Caught green-handed: methods for in vivo detection and visualization of protease activity

J Exp Bot. 2019 Apr 12;70(7):2125-2141. doi: 10.1093/jxb/erz076.


Proteases are enzymes that cleave peptide bonds of other proteins. Their omnipresence and diverse activities make them important players in protein homeostasis and turnover of the total cell proteome as well as in signal transduction in plant stress responses and development. To understand protease function, it is of paramount importance to assess when and where a specific protease is active. Here, we review the existing methods to detect in vivo protease activity by means of imaging chemical activity-based probes and genetically encoded sensors. We focus on the diverse fluorescent and luminescent sensors at the researcher's disposal and evaluate the potential of imaging techniques to deliver in vivo spatiotemporal detail of protease activity. We predict that in the coming years, revised techniques will help to elucidate plant protease activity and functions and hence expand the current status of the field.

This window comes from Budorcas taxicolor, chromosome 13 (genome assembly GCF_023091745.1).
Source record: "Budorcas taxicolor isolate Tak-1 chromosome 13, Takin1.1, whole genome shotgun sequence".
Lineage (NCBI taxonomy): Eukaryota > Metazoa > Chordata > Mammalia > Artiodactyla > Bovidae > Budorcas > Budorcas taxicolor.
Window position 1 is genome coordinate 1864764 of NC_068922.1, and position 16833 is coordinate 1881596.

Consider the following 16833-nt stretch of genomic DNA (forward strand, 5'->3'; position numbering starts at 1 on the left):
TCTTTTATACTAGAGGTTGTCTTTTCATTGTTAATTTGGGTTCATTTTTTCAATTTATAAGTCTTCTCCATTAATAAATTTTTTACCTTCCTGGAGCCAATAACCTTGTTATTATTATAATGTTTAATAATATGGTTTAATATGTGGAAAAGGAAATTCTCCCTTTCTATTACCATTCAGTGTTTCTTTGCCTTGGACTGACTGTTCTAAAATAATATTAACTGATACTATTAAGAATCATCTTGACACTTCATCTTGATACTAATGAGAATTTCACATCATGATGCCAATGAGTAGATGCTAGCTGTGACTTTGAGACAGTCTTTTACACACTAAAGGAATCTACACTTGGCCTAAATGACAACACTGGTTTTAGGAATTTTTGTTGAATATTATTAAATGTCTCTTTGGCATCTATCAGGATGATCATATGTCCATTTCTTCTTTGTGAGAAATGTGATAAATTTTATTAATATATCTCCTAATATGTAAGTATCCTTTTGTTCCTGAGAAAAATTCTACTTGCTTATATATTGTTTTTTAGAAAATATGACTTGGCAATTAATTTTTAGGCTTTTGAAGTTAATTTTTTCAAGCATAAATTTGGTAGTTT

Keywords: in vivo imaging; Activity-based probes; fluorescence; luminescence; plants; protease; proteolysis; reporter; sensor.

Publication types

  • Research Support, Non-U.S. Gov't
  • Review

MeSH terms

  • Metabolomics / methods*
  • Peptide Hydrolases / metabolism*
  • Plant Proteins / metabolism*
  • Plants / metabolism*
  • Proteolysis*


  • Plant Proteins
  • Peptide Hydrolases